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Ayodhya case: Shia Waqf Board stakes claim on land, offers to give up its share to Hindu parties

MC Dhingra, the advocate appearing for Uttar Pradesh's Shia Central Waqf Board on Friday staked its claim over the one-third share given to Muslim parties by the Allahabad High Court, and told the Constitution Bench led by Chief Justice Ranjan Gogoi that it was willing to give up its share of land to the Hindu parties, on the 16th day of  hearing of the Ayodhya land dispute case.

Ayodhya case: Shia Waqf Board stakes claim on land, offers to give up its share to Hindu parties

New Delhi: MC Dhingra, the advocate appearing for Uttar Pradesh's Shia Central Waqf Board on Friday staked its claim over the one-third share given to Muslim parties by the Allahabad High Court, and told the Constitution Bench led by Chief Justice Ranjan Gogoi that it was willing to give up its share of land to the Hindu parties, on the 16th day of  hearing of the Ayodhya land dispute case.

Presenting his case, advocate Dhingra said that Shia Waqf Board had no objections to the arguments made by the Hindu Mahasabha in the court. He added that the mosque was constructed by Mir Baqi,  who was the commander of Mughal Emperor Babur's Army, and the mosque was built at  Ayodhya which came to be known as Babri Masjid. In Shia board's records, Babri Masjid is listed as Masjid Mir Baqi. The board contends that till 1944, Babri Masjid was a Shia waqf.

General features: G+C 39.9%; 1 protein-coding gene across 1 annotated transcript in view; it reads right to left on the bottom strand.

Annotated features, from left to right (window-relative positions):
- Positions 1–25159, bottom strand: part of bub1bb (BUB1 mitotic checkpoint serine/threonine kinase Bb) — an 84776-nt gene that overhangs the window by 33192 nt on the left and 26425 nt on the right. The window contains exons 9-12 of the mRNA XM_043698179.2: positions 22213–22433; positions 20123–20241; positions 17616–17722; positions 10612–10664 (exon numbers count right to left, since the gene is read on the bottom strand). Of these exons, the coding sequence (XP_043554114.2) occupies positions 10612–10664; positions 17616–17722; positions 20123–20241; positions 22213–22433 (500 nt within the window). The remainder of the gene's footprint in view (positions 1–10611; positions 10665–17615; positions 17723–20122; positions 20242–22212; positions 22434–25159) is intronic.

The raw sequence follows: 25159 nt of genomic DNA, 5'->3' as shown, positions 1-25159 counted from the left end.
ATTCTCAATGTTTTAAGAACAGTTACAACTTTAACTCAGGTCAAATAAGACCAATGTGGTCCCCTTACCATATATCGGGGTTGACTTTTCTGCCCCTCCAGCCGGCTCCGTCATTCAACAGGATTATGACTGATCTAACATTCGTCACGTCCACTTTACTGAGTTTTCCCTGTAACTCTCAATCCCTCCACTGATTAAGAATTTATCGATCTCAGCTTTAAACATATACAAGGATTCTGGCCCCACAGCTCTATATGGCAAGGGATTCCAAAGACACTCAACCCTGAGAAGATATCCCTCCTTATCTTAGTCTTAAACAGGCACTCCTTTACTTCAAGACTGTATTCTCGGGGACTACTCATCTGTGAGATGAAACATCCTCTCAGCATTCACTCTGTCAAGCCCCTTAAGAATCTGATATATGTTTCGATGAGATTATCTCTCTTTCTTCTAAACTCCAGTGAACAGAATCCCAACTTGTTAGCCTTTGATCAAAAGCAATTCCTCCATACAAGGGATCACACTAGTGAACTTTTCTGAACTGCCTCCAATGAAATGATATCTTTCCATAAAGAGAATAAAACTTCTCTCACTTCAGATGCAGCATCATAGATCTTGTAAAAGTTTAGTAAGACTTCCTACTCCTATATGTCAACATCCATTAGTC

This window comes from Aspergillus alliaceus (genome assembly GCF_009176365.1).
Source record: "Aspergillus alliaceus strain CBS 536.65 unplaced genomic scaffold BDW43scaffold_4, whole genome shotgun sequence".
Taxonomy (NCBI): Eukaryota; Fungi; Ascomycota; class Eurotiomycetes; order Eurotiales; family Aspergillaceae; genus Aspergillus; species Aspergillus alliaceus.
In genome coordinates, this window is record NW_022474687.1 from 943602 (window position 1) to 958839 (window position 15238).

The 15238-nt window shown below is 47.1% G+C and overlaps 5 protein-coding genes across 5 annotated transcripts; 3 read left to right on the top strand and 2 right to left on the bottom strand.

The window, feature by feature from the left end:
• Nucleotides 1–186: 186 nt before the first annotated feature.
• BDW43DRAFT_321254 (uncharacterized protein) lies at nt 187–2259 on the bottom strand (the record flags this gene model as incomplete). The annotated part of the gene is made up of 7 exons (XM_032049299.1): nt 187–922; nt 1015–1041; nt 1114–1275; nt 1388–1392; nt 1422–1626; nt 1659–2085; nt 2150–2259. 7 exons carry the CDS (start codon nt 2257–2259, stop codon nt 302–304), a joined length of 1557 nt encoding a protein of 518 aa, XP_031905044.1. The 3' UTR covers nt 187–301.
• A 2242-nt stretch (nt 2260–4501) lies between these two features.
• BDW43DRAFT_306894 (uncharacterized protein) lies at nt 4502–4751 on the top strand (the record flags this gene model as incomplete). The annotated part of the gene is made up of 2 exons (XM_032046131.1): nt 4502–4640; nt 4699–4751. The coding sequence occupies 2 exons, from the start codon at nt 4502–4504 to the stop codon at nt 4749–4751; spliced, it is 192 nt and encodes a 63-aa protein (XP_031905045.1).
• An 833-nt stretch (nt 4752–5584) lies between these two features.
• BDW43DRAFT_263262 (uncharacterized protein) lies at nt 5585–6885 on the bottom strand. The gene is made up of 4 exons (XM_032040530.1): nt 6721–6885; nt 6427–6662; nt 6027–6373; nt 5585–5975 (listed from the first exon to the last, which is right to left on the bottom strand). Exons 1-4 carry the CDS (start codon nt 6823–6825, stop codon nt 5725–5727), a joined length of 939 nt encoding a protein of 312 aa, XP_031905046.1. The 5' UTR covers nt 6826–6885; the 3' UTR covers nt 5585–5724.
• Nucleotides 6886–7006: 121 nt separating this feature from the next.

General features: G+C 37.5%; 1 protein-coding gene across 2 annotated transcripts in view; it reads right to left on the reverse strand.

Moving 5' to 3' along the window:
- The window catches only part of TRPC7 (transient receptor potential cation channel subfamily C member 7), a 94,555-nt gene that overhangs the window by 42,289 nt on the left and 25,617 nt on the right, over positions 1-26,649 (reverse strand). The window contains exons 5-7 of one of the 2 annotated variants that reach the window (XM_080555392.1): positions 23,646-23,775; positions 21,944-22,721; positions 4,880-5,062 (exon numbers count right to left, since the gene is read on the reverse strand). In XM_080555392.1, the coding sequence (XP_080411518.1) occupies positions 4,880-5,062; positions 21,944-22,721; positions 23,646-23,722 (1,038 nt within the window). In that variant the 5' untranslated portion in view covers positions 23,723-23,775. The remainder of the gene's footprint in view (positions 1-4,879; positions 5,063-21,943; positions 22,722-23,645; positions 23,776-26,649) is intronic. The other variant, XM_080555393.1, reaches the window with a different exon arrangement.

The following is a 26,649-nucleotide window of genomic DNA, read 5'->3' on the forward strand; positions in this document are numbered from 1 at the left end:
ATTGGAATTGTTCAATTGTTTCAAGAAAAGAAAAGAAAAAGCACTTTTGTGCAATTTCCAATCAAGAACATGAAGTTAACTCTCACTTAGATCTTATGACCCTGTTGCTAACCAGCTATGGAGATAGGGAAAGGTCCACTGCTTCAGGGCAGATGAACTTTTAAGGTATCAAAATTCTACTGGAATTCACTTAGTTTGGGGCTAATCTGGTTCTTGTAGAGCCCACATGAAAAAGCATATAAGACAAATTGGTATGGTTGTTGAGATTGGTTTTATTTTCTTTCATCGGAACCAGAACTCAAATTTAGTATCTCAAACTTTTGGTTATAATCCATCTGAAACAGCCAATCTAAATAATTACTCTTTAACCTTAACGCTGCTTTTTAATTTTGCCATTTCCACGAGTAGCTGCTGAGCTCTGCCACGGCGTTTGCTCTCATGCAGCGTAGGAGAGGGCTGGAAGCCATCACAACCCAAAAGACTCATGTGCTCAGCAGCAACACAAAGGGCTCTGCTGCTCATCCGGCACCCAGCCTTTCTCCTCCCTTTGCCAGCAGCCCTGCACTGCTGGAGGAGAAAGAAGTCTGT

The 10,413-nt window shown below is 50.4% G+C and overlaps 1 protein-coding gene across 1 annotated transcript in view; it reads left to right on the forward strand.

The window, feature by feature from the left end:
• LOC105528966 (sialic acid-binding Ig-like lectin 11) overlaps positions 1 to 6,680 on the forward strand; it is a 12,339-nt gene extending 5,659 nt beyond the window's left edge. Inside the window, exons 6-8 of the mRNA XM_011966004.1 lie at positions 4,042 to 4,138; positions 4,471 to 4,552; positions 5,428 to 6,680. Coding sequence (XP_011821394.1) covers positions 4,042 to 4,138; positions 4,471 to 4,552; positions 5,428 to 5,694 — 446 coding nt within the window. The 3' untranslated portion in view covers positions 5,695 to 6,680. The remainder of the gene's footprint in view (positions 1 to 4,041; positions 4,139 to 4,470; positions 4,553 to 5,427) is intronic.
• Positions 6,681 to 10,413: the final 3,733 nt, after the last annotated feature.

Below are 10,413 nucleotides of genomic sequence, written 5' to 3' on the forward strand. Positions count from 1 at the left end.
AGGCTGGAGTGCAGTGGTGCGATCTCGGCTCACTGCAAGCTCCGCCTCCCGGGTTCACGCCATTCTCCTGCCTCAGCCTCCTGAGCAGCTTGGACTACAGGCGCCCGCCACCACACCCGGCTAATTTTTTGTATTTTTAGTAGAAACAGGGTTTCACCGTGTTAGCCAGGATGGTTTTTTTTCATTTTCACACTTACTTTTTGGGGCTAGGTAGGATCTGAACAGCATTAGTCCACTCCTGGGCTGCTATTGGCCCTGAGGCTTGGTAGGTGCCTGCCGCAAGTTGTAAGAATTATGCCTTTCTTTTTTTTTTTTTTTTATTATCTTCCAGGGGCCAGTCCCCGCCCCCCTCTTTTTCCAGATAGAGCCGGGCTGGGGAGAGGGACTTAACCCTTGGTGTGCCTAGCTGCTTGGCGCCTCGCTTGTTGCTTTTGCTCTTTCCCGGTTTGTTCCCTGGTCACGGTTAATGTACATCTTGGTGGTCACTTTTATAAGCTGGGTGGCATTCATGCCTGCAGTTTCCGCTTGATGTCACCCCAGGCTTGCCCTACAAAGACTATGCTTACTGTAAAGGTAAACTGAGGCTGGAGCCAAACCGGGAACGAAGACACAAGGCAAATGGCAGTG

It further contended that it was only after the wrong enlistment of the mosque as Sunni Waqf that Sunni Central Waqf Board started claiming it as Sunni waqf in 1946, otherwise, there was no dispute earlier that the mosque was a Shia waqf.

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Earlier on Friday, PN Mishra, the advocate of the Ram Mandir Revitalisation Committee had wrapped up his arguments by stating that the Islamic law did not allow for adverse possession of any property, especially when it comes to the possession of a mosque. He stated that the land must be owned by the stakeholder completely and there should be no contention of property.

Earlier on Thursday, Mishra had said that there was no evidence that the mosque was built in 1528 by Babur and that Babur did not get the mosque constructed nor he was the owner of the disputed land, then the Sunni Waqf Board did not have any claim in the case. 

On Monday, Sunni Waqf Board will present its arguments in the Supreme Court. The Constitution Bench of the Supreme Court is hearing the Ram Janmabhumi-Babri Masjid title dispute case on a day-to-day basis, which began from August 6. The Ayodhya case is being heard by the Constitution Bench led by Chief Justice of India Ranjan Gogoi and Justices SA Bobde, DY Chandrachud, Ashok Bhushan and Abdul Nazeer.